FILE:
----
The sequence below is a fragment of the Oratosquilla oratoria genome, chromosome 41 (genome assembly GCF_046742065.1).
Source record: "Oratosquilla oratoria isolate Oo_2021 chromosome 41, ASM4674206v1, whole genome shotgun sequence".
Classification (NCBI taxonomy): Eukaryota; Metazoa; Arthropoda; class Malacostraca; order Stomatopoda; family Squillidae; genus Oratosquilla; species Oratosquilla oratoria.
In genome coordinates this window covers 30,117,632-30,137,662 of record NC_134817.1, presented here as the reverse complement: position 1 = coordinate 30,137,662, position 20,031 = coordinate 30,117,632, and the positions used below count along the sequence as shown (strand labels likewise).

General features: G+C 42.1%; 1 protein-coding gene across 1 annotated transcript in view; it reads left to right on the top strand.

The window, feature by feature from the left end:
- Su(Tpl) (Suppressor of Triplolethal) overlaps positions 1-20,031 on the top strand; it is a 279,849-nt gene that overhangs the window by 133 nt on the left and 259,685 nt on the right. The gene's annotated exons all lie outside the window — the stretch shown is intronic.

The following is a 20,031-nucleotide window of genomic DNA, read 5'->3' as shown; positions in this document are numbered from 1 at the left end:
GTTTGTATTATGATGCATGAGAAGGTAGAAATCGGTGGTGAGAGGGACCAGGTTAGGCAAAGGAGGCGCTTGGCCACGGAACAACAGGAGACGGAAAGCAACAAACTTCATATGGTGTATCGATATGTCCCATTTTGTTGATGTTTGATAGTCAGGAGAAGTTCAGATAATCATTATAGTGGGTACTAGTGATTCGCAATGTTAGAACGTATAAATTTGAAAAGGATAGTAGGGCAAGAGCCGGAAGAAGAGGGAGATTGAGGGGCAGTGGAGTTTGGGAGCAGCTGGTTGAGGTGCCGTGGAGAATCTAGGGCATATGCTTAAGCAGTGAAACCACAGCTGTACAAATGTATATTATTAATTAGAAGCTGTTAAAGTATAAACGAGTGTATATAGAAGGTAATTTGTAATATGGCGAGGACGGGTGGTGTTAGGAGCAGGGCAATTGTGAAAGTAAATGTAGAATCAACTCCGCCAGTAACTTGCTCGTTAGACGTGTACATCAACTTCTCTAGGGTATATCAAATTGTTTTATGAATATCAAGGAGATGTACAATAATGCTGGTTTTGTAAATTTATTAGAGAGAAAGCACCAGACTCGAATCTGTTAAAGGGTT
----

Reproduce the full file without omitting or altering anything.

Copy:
The sequence below is a fragment of the Oratosquilla oratoria genome, chromosome 41 (genome assembly GCF_046742065.1).
Source record: "Oratosquilla oratoria isolate Oo_2021 chromosome 41, ASM4674206v1, whole genome shotgun sequence".
Classification (NCBI taxonomy): Eukaryota; Metazoa; Arthropoda; class Malacostraca; order Stomatopoda; family Squillidae; genus Oratosquilla; species Oratosquilla oratoria.
In genome coordinates this window covers 30,117,632-30,137,662 of record NC_134817.1, presented here as the reverse complement: position 1 = coordinate 30,137,662, position 20,031 = coordinate 30,117,632, and the positions used below count along the sequence as shown (strand labels likewise).

General features: G+C 42.1%; 1 protein-coding gene across 1 annotated transcript in view; it reads left to right on the top strand.

The window, feature by feature from the left end:
- Su(Tpl) (Suppressor of Triplolethal) overlaps positions 1-20,031 on the top strand; it is a 279,849-nt gene that overhangs the window by 133 nt on the left and 259,685 nt on the right. The gene's annotated exons all lie outside the window — the stretch shown is intronic.

The following is a 20,031-nucleotide window of genomic DNA, read 5'->3' as shown; positions in this document are numbered from 1 at the left end:
GTTTGTATTATGATGCATGAGAAGGTAGAAATCGGTGGTGAGAGGGACCAGGTTAGGCAAAGGAGGCGCTTGGCCACGGAACAACAGGAGACGGAAAGCAACAAACTTCATATGGTGTATCGATATGTCCCATTTTGTTGATGTTTGATAGTCAGGAGAAGTTCAGATAATCATTATAGTGGGTACTAGTGATTCGCAATGTTAGAACGTATAAATTTGAAAAGGATAGTAGGGCAAGAGCCGGAAGAAGAGGGAGATTGAGGGGCAGTGGAGTTTGGGAGCAGCTGGTTGAGGTGCCGTGGAGAATCTAGGGCATATGCTTAAGCAGTGAAACCACAGCTGTACAAATGTATATTATTAATTAGAAGCTGTTAAAGTATAAACGAGTGTATATAGAAGGTAATTTGTAATATGGCGAGGACGGGTGGTGTTAGGAGCAGGGCAATTGTGAAAGTAAATGTAGAATCAACTCCGCCAGTAACTTGCTCGTTAGACGTGTACATCAACTTCTCTAGGGTATATCAAATTGTTTTATGAATATCAAGGAGATGTACAATAATGCTGGTTTTGTAAATTTATTAGAGAGAAAGCACCAGACTCGAATCTGTTAAAGGGTT